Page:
International Trade | Basic Economics by Thomas Sowell | Ch. 21
Today, we’re now moving on from talking about the national economy to the international economy as we dive right into the 21st chapter of Thomas Sowell’s Basic Economics. In this chapter, we begin by talking about international trade.
If you haven’t read my previous summaries and analyses on this book yet, please click here. Otherwise, let’s get to it!
In discussing international trade, we must always remember that it’s not a “zero-sum” game, nor is it a “winner vs. loser” dynamic. In trade, all sides wish to benefit from the agreement, or it wouldn’t make sense to continue to trade, since they can just continue to do their own internal trading.
Additionally, we need to remember that all economies rise as buying increases, since jobs are created for workers to produce those additional goods and services. There is no “fixed” number of jobs. Instead, the idea of “a rising tide lifts all boats” applies as countries’ economic prosperity means an increase of jobs on all sides.
Of course, politics often gets in the way of it all. As Sowell explains:
“The basic facts about international trade are not difficult to understand. What is difficult to untangle are all the misconceptions and jargon which so often clutter up the discussion.”
The wealth of a nation consists of the goods and services it provides. Often, the political rhetoric is centered around surpluses and deficits in trade balance, but the reality is that denying consumers the ability to buy things at the lowest prices they want is what hurts an economy. So how does this factor into trade?
The Basis for International Trade
There are three ways countries gain from international trade: absolute advantage, comparative advantage, and economies of scale.
Absolute Advantage is the advantage one country has over another in the production of some kind of good or service. For example, in tropical areas, it is much easier to produce tropical fruits than in colder climates. This advantage means that the production of that good is much cheaper and easier, and thus less costly.
Comparative Advantage is more relative. Because a focus to produce one product often means less focus to produce another product, it’s not always about how much it costs to produce something, but also the trade-off in choosing not to produce as much of something else. This means that even if a country is better than another at producing anything, it can still trade with that other country. In the event this happens, the more productive country can specialize on producing one kind of product while the other specializes in another product, thus benefitting each other immensely. It’s only when one country can produce everything more efficiently that there wouldn’t be any point in trading.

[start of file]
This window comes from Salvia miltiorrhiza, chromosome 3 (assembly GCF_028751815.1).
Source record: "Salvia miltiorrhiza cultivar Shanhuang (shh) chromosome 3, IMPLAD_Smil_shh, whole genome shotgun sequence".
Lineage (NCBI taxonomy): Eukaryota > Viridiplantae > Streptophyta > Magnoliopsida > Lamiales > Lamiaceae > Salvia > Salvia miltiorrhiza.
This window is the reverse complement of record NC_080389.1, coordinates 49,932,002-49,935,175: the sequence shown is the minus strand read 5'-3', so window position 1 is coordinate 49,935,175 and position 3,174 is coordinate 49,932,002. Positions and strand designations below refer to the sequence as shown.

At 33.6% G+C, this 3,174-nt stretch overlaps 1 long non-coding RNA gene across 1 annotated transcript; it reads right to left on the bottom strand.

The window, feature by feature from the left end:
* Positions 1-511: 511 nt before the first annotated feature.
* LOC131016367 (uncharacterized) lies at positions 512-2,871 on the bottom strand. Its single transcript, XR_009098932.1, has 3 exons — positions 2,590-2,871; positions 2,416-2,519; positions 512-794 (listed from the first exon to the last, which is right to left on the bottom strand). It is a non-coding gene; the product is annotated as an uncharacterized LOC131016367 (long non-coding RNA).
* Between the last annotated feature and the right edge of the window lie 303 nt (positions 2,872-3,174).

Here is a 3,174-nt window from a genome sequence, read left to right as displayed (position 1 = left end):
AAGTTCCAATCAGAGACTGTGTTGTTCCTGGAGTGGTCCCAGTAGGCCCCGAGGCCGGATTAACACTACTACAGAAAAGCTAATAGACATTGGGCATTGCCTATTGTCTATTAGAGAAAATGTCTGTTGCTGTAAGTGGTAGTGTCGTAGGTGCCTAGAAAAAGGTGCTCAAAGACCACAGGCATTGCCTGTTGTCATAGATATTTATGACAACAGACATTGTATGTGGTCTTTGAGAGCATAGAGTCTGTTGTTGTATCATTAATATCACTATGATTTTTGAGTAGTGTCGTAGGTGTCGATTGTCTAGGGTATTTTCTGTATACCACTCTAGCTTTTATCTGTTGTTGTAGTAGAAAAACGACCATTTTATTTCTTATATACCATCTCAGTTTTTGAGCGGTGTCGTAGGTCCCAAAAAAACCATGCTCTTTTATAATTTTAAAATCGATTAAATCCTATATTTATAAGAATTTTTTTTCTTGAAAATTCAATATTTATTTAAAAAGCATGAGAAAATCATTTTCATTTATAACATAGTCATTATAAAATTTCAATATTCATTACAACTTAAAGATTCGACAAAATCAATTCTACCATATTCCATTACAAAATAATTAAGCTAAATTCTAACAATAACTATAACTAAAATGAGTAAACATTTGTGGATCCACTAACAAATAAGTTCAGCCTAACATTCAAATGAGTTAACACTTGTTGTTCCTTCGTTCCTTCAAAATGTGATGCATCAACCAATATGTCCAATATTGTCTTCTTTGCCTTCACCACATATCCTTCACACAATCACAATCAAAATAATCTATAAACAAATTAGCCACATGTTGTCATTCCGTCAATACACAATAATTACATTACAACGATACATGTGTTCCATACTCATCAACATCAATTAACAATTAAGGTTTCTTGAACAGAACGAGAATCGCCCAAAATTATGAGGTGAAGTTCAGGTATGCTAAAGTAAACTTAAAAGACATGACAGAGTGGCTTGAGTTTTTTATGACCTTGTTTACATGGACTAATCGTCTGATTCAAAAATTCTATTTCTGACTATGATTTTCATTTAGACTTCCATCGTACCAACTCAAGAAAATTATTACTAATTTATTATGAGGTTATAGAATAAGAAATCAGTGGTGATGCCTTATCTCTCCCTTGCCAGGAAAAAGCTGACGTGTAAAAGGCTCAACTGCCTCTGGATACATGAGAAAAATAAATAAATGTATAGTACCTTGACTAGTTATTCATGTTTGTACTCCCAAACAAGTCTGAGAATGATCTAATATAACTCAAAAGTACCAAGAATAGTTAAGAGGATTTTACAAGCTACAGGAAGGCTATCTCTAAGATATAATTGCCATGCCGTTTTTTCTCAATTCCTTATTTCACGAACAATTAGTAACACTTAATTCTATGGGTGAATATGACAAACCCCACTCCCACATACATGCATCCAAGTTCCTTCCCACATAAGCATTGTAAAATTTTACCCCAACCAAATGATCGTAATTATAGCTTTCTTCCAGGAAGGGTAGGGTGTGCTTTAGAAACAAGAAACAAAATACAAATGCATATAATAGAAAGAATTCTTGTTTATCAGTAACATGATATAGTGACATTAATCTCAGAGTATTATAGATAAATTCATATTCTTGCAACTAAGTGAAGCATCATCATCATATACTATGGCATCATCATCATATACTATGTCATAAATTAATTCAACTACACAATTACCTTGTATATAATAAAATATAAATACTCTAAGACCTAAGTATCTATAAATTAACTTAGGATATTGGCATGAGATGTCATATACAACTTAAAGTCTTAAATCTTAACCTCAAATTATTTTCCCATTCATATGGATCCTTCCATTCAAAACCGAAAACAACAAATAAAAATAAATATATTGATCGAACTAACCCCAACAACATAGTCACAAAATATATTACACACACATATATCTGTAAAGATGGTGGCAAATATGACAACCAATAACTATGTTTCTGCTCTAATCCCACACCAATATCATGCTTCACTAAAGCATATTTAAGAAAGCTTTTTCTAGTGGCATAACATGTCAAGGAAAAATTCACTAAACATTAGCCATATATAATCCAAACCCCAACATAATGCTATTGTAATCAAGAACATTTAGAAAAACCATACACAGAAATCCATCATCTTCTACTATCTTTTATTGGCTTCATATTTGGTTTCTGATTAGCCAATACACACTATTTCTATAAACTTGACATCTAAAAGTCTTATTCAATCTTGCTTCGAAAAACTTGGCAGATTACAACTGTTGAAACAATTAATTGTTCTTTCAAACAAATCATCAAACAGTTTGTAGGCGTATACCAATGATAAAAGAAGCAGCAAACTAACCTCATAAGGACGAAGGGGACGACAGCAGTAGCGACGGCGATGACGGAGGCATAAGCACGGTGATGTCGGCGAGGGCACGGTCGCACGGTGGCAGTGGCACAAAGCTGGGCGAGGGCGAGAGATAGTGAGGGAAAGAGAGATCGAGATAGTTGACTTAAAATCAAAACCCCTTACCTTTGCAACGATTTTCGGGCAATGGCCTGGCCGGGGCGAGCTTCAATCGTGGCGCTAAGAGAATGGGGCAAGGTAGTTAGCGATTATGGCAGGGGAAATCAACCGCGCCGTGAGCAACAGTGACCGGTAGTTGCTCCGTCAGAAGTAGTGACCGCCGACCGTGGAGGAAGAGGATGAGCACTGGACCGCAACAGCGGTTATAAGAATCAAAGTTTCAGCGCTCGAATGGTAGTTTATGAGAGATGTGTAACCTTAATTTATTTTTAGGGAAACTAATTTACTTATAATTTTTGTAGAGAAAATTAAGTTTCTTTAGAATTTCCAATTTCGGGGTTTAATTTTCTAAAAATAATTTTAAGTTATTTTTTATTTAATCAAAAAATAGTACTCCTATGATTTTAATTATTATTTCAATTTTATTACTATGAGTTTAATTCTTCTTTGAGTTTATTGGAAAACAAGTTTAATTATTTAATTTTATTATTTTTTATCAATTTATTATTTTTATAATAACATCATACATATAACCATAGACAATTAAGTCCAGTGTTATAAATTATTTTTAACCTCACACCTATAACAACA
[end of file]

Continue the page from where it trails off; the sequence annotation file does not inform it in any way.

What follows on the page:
This is a pretty important point. For example, while while Great Britain has been able to provide enough food for all of its people, it does not actually produce the majority of its food. Instead, it produces manufacturing, shipping, and other services, and then buys food from other nations. This gives the British the ability to feed its people far better than attempting to grow the food on their own ever could.
Economies of Scale, as discussed in Chapter 6, is the ability to increase the amount of production or service in a specific area. It is also an important part of international trade, because there are some things, such as car manufacturing, that just aren’t cost effective until you’re making a lot of them at a time. A lot of this depends on how large a population is in a given country, as well as how efficiently it can trade with others.
A key part of participating in economies of scale is when a country attempts to restrict its people’s ability to produce, thereby inflating prices. When such a country begins to trade, its internal small businesses often experience a crash, as their small scale is forced to reckon with the massive production of other countries.
International Trade Restrictions
Thus, a key component of international economics is realizing that, like other kinds of economic activity, it can quickly displace inefficient methods of production and service for more efficient ones, no matter where in the world a country is. Politically, this often ends up with locals calling their government to protect them from foreign competition. And so, let’s look at some of the fallacies that are often brought out to argue against it.
The High-Wage Fallacy is the idea that countries with higher average wages can’t compete with those with lower ones. It might sound correct, but this is false when we understand the complexity of cost. To begin, wage rates, labor costs, and total costs are different things. Wage rates are related to each hour one works. Labor costs are related to each unit of output. Total costs includes labor costs, but also includes things like raw materials, cost of capital, transportation, and things that are needed to bring a product or service to the market.